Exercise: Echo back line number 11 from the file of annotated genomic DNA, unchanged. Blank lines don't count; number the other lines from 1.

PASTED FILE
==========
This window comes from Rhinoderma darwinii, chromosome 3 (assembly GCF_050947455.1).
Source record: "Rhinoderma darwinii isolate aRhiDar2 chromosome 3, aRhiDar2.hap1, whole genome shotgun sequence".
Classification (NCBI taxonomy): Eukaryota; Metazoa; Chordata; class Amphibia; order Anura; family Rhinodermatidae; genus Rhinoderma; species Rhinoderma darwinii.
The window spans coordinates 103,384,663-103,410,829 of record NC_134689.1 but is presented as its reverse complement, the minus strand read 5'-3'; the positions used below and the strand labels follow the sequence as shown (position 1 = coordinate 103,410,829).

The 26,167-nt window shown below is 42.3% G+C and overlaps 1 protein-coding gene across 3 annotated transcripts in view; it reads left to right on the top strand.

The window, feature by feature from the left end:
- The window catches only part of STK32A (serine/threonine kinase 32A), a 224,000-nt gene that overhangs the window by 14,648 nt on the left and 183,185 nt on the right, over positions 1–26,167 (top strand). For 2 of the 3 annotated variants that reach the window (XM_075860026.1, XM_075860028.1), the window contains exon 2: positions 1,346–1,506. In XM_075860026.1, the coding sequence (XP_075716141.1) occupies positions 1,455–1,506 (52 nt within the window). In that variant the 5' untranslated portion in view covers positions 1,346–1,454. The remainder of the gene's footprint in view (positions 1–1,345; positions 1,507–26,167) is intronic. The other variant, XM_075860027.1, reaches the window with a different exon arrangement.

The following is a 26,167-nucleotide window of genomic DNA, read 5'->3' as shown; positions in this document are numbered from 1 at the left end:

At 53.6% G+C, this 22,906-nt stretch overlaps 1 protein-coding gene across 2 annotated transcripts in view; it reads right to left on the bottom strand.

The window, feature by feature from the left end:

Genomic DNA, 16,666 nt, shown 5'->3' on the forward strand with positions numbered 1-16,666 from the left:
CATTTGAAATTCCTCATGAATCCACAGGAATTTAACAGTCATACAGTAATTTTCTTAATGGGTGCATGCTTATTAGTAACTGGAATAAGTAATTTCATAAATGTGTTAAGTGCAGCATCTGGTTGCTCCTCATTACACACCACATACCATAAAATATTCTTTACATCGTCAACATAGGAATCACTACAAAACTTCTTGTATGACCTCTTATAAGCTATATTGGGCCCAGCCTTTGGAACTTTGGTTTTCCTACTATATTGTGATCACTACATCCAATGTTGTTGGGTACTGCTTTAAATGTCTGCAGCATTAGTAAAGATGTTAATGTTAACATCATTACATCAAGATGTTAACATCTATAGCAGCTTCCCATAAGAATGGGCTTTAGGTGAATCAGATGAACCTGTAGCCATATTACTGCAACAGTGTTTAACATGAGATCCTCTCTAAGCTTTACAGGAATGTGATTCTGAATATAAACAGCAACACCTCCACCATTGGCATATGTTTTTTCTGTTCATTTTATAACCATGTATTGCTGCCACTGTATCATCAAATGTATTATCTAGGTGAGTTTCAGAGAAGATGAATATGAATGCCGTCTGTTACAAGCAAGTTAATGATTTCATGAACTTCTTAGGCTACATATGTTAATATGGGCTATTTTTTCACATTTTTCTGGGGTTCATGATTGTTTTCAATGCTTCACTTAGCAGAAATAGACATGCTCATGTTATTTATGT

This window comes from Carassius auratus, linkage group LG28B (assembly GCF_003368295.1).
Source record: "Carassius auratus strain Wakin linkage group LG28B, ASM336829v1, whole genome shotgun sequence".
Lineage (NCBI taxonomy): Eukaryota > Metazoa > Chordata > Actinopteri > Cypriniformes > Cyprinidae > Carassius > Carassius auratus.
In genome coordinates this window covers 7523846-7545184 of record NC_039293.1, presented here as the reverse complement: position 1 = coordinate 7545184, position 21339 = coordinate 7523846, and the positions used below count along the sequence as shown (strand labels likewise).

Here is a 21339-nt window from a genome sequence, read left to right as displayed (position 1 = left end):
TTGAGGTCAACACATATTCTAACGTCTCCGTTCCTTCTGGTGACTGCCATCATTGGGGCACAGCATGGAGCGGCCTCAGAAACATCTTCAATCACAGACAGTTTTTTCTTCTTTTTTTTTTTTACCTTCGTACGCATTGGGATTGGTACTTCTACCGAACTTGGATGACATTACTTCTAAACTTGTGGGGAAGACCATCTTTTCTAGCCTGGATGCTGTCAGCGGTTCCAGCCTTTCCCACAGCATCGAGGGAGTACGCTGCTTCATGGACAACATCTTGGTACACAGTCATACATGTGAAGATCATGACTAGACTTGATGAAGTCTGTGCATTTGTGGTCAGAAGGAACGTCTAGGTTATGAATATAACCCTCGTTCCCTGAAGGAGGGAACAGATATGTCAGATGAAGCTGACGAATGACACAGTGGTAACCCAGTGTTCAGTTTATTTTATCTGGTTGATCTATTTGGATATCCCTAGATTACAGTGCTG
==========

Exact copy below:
Genomic DNA, 16,666 nt, shown 5'->3' on the forward strand with positions numbered 1-16,666 from the left: